Legislature to Take Up Assisted Suicide Bills

By Beacon Staff

HELENA – The Legislature had been out of session in the year since the Montana Supreme Court ruled that nothing in state law prevents physician-assisted suicide, leaving doctors and terminally ill patients to operate without regulations or oversight.

Now that lawmakers have convened in Helena, they are being asked to consider two competing measures: one that would create rules for doctors who are asked to write a prescription for a lethal dose of medication and another that would ban assisted suicide altogether.

The Dec. 31, 2009, Supreme Court ruling in the case Baxter v. Montana effectively made Montana the third state to allow physician-assisted suicide, along with Oregon and Washington.

Advocates, while applauding the Supreme Court decision, say many physicians still fear prosecution because of the lack of standards and regulations.

“Unless there is detail spelled out by the Legislature, I think a great number of physicians will be hesitant to follow through,” said Steve Johnson, a brain tumor patient from Helena.

One measure, Senate Bill 167, aims to protect patients from being coerced, sets out specific steps for physicians to follow and would require a patient to receive two doctor opinions before they could be prescribed the lethal medication.

“This ensures that doctors can follow the will of their patients without fear of prosecution,” said Sen. Anders Blewett, D-Great Falls, the bill’s sponsor. “I don’t think government has any role in telling patients how to make their medical decisions.”

The other measure, Senate Bill 116 sponsored by Sen. Greg Hinkle, R-Thompson Falls, would flatly prohibit assisted suicide.

“The potential for an elder person to be abused for monetary reasons is huge,” Hinkle said. “There is no real way to protect that.”

Since the Supreme Court decision, more than one terminally ill patient has died of a lethal ingestion of drugs, said Jessica Grennan, spokeswoman for the advocacy group Compassion & Choices.

The actual number of physician-assisted suicides is unclear because there are no state reporting requirements to the state. Compassion & Choices does not release statistics about its end-of-life consultation service.

Blewett’s bill would not create such a reporting requirement. What it would do is define what terminally ill means, require a patient to meet that definition to qualify and ensure that the patient is mentally competent to make the decision.

Once the doctor diagnoses a patient as being terminally ill, that patient must make voluntary oral and written requests for a lethal prescription of medication. The request must be signed by two witnesses, one of whom must be a person who is not related by blood, marriage or adoption.

The doctor must then refer the patient to a second physician to confirm the first doctor’s diagnosis and that the patient is competent and acting voluntarily. That second opinion requirement can be waived if an appointment can’t be made in a reasonable amount of time, if the doctor is too far away, or else if the illness has advanced to the point where confirmation is not necessary.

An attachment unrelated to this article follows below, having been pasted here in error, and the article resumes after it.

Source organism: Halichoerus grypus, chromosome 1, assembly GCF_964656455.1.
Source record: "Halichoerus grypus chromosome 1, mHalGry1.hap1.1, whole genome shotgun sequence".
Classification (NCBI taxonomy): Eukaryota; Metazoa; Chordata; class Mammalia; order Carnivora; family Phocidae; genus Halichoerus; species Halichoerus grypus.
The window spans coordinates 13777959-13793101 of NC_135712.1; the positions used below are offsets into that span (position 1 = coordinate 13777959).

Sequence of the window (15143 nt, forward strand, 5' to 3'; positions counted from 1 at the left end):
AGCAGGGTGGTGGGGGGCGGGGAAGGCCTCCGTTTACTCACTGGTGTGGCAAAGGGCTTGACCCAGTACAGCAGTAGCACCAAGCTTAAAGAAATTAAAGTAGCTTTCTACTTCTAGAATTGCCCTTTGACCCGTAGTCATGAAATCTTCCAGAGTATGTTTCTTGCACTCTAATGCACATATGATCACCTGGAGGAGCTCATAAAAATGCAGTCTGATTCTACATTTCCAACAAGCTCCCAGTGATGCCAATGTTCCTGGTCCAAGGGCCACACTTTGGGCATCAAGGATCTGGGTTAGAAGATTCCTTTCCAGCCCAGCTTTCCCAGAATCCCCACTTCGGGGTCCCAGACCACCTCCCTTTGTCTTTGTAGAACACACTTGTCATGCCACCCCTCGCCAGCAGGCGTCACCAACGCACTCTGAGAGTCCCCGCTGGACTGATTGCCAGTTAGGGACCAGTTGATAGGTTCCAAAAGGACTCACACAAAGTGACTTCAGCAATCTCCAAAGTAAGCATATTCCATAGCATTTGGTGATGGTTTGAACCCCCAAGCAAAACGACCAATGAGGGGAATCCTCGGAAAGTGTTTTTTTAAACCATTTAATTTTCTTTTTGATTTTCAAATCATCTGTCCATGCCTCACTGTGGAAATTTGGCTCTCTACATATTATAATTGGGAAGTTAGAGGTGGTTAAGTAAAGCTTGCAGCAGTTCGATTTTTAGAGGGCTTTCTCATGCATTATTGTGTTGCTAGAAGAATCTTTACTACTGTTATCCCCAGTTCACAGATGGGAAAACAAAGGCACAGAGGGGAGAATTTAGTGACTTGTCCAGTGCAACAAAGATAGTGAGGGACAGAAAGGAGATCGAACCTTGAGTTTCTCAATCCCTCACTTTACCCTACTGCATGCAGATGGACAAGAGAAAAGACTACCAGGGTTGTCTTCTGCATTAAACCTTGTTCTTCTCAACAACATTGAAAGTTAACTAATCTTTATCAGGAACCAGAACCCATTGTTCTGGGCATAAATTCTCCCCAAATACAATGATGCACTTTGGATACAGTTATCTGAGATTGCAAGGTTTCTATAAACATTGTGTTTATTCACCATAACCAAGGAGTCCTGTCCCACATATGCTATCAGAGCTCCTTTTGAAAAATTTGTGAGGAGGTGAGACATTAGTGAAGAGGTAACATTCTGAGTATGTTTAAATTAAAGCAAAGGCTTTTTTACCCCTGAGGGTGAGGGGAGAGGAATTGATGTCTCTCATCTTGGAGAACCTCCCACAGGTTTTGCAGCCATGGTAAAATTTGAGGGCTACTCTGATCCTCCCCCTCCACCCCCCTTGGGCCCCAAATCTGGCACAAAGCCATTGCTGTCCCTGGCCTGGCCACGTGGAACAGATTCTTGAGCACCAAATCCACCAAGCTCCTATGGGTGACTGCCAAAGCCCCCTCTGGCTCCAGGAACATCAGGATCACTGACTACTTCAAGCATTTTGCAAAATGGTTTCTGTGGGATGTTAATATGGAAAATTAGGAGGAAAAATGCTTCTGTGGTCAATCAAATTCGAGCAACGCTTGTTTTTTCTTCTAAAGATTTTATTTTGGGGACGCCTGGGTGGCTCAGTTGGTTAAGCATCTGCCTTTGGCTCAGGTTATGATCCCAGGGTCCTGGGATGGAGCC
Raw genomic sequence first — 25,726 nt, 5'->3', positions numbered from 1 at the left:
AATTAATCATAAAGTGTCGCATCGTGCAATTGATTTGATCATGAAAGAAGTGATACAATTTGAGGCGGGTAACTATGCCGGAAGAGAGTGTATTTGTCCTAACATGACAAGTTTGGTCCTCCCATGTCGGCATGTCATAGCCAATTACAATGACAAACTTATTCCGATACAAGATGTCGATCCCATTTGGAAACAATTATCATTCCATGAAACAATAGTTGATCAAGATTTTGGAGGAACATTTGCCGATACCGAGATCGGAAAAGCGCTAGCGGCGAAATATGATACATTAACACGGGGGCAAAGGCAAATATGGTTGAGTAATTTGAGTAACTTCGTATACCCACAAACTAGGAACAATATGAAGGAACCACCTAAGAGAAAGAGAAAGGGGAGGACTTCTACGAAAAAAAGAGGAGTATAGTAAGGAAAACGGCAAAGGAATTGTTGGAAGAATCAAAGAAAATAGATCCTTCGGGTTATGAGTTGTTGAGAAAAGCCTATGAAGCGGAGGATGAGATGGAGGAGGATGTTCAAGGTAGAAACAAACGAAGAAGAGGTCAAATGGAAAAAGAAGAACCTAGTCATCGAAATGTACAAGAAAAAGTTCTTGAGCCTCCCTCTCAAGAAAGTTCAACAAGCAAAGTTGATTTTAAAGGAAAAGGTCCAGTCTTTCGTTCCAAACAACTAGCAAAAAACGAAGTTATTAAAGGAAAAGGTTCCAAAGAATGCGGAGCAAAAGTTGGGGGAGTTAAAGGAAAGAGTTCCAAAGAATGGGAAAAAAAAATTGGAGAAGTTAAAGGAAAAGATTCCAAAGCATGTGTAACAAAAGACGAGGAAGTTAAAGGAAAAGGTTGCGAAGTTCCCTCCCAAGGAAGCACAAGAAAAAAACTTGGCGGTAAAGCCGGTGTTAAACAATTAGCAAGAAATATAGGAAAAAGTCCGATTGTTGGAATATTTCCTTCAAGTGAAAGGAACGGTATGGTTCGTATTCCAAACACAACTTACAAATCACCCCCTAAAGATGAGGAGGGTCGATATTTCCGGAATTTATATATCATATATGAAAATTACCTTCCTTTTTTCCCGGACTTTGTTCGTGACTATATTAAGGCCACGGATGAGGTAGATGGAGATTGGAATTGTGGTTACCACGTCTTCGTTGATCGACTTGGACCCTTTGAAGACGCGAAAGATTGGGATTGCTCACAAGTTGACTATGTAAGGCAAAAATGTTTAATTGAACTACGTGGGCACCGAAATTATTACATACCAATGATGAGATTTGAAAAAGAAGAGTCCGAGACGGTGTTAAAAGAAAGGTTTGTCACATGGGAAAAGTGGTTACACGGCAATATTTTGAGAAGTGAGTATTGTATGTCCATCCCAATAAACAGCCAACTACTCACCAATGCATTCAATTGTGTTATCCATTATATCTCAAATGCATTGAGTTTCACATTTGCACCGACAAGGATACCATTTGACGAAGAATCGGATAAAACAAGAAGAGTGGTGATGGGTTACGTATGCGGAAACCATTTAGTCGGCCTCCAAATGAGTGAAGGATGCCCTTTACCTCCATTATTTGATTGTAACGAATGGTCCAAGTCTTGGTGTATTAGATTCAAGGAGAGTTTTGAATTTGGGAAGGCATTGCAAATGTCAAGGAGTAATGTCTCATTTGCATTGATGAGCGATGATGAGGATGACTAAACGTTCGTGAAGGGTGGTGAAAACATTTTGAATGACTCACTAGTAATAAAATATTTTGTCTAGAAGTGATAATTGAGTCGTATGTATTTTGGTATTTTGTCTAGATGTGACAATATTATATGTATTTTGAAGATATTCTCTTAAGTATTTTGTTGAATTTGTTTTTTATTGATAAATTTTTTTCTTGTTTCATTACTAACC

If a patient is diagnosed as depressed, the doctor must refer that patient to counseling, and the medication may not be prescribed until the counselor determines that a disorder or depression is not impairing the patient’s judgment.

The doctor would not be allowed to help the patient administer the drugs.

The Montana Supreme Court ruling came in the case filed on behalf of Robert Baxter of Billings and four physicians. Baxter died of lymphoma Dec. 5, 2008 — the day a district judge ruled that Baxter had a protected right to end his suffering and bring about a peaceful death by ingesting medication.

Baxter’s daughter, Roberta King, was in the Capitol recently to support Blewett’s bill.

“I just want to make sure this is left in place for people,” King said. “I don’t want anybody else to be deprived of the right to do this before they pass.”

Hinkle said that despite the advocates’ best efforts to protect against patients from being coerced into physician-assisted suicide, there is no real way to safeguard against elder abuse.

Relatives could force an elderly patient to sign a request that is supposed to be voluntary, and even doctors could be influenced, he said.

Hinkle also dismissed the argument that the government should not get between a patient and his physician.

“There are all these rules and regulations that doctors have to deal with. I don’t think that’s an argument,” he said.

While his bill would prohibit assisted suicide, Hinkle said the measure would not affect end-of-life directives, withholding life support or hospice care.

He said there is a big difference between assisted suicide and a physician switching off life support because of an end-of life directive previously signed by the patient.

“One is you’re deliberately killing somebody else and the other is you’re not,” he said. “If the person is not on life support, the prognosis of the doctor might be wrong.”

Jean Branscum, the executive director of the Montana Board of Medical Examiners, said the board has not taken up either bill and has not taken a general position on assisted suicide.

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